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Lifting the Curtain: The Disgrace We Call Urban High School Education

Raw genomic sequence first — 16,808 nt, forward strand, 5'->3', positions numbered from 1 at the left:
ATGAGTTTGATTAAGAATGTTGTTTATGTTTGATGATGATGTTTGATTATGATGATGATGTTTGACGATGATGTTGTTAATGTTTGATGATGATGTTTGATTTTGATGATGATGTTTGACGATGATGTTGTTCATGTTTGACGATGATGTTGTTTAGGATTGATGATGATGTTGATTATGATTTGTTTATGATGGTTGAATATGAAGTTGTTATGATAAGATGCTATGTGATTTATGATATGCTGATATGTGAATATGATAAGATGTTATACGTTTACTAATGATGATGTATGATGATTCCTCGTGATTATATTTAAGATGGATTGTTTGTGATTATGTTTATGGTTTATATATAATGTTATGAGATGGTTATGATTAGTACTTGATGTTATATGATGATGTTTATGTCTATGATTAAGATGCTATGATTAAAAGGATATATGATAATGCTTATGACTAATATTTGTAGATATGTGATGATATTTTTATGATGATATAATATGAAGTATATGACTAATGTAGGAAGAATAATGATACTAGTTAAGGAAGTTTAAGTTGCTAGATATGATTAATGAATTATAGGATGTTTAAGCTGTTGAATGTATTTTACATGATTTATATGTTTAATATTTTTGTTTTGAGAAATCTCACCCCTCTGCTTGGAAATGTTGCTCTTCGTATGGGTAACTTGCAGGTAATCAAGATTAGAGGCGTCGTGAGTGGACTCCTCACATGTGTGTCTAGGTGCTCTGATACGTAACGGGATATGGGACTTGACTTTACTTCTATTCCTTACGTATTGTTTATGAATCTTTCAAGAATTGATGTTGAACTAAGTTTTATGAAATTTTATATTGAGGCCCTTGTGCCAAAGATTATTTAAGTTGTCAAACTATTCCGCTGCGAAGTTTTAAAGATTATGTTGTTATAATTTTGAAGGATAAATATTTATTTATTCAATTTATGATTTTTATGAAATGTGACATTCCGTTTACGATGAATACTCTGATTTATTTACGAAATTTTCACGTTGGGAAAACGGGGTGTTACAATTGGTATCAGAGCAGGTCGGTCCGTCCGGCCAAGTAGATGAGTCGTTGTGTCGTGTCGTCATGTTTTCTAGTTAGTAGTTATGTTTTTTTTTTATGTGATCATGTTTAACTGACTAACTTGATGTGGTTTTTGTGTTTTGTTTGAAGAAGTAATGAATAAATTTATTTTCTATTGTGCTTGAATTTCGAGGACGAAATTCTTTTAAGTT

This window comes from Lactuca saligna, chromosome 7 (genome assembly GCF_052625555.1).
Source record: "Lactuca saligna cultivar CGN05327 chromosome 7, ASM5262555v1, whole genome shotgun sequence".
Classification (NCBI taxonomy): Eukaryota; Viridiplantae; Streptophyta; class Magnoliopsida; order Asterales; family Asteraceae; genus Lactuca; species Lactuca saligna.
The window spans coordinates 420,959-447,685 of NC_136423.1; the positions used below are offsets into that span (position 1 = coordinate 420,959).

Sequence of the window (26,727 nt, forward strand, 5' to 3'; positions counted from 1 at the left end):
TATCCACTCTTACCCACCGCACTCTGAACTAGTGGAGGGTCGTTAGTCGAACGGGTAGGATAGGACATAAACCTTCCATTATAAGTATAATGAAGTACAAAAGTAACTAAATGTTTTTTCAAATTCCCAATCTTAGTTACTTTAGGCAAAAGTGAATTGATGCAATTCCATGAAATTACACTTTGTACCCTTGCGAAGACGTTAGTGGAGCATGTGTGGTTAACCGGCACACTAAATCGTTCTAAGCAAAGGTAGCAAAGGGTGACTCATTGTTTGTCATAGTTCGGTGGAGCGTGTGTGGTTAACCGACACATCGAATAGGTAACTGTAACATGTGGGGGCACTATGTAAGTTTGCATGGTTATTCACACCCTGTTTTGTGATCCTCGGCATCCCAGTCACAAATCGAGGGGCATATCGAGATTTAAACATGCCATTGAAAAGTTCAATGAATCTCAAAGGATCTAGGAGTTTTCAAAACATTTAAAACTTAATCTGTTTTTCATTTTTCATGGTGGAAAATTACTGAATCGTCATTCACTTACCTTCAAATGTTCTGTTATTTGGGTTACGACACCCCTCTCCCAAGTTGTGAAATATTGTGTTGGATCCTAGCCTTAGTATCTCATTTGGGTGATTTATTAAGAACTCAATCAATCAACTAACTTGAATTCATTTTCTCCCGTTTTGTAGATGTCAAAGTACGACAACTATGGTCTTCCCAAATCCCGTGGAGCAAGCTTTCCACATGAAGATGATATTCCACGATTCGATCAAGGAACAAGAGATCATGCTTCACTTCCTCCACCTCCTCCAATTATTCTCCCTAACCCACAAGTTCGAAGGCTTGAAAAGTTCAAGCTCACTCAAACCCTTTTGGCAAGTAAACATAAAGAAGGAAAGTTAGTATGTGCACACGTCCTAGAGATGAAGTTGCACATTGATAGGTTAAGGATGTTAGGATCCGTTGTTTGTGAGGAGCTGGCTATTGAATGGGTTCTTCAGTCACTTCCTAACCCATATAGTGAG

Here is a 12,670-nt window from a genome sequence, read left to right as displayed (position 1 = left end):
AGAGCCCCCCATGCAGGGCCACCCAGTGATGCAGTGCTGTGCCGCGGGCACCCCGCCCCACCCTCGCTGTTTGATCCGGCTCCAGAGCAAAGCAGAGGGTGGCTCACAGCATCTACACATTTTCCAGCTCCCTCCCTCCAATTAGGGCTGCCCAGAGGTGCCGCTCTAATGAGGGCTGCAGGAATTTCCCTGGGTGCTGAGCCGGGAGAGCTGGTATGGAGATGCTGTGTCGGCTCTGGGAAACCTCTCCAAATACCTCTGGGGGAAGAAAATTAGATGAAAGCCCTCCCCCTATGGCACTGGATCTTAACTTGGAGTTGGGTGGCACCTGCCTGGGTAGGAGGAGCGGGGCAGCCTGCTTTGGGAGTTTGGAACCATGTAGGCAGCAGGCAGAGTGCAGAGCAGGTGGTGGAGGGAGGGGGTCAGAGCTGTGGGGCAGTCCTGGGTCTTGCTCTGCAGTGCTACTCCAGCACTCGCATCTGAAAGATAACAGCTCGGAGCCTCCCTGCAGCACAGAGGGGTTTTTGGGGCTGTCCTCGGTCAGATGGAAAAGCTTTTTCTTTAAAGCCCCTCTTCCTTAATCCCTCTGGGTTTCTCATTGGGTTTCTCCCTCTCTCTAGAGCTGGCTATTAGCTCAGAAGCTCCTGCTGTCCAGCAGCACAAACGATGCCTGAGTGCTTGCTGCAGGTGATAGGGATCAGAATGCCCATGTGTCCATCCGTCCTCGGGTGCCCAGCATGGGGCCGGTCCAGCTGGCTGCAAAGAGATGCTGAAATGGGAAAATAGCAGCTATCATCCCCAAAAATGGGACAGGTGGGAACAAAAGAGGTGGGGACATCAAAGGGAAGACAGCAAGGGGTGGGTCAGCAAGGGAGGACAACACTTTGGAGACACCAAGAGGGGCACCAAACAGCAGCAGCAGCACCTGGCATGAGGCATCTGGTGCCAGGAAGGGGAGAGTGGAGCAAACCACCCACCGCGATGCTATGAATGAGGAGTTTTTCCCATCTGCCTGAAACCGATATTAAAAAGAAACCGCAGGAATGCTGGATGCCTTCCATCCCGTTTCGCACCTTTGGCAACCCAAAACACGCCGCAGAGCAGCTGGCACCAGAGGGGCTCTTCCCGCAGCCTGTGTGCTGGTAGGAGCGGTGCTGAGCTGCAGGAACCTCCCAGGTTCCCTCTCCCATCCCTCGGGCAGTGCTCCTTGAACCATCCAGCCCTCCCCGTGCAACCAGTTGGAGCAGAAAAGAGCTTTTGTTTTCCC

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Both KIRKUS and CLARION reviews laud what they both see as a passionate view of the problems in education from the unique perspective of a classroom teacher. (Please see: LiftingTheCurtain.com for excerpts, survey results, and illustrations.) The quality of education in today's urban high schools is a disgrace, and both our high school administrators and career bureaucrats Both KIRKUS and CLARION reviews laud what they both see as a passionate view of the problems in education from the unique perspective of a classroom teacher. (Please see: LiftingTheCurtain.com for excerpts, survey results, and illustrations.) The quality of education in today's urban high schools is a disgrace, and both our high school administrators and career bureaucrats in Department of Education are remarkably effective at hiding the problems behind the curtain of the school entryway. Attending an actual class would shock most parents, revealing schools that are unlike anything that we experienced just 15-20 years ago. We might know about a couple bad teachers, or hear the incessant cries for more funding, or notice the building needs major repairs. But we can never get behind the curtain to see the real, systemic causes of widespread failures in educating our children. The scope of the problem is nationwide. Both ACT and SAT testing services reported that less than half of 2013 high school graduates were ready for college. And that terrible figure does not include all those high school graduates who did not even take the test to apply for college. Everyone claims to have all the "answers." Legislators pass new laws with wonderful goals, but with unintended consequences that are destroying our children's education. A growing minority of urban parents expects teachers to take sole responsibility for raising and motivating their children. Unqualified career bureaucrats in Department of Education cubicles, far from any classroom experience or understanding, pass a host of yearly mandates that hurt our children. Unqualified principals do the minimum to get by, while taking care of their cronies. But no one, except those teachers who still fight to educate our children despite the system, tries to fix the real systemic problems. Russell brings a decade of teaching in urban schools, along with his passion for children, to lift that curtain for all of us. An off-hand joke by a Boston talk show host (..". to fix education, just shoot all the teachers...") was the catalyst for Russell to realize that the best and brightest, those who could most help us fix education, had no chance to know what is really happening in our schools, and how bad it actually is. We have asked everyone outside of the school building what is wrong with education, but ignore the views of everyone inside the building! Those who profit from the current failures in education protect their positions by vigorously attacking any whistleblower who dares reveal how badly education is failing our children. With Lifting the Curtain, Russell draws the ire of career bureaucrats, cronyistic principals, the "clique" who dominates within-school decisions, a minority of urban parents, and the five percent of teachers who are not worthy of their positions. But what Russell says is embraced just as passionately by all the good teachers and involved parents, and by a remarkably large majority of children that still wants the chance to learn and succeed.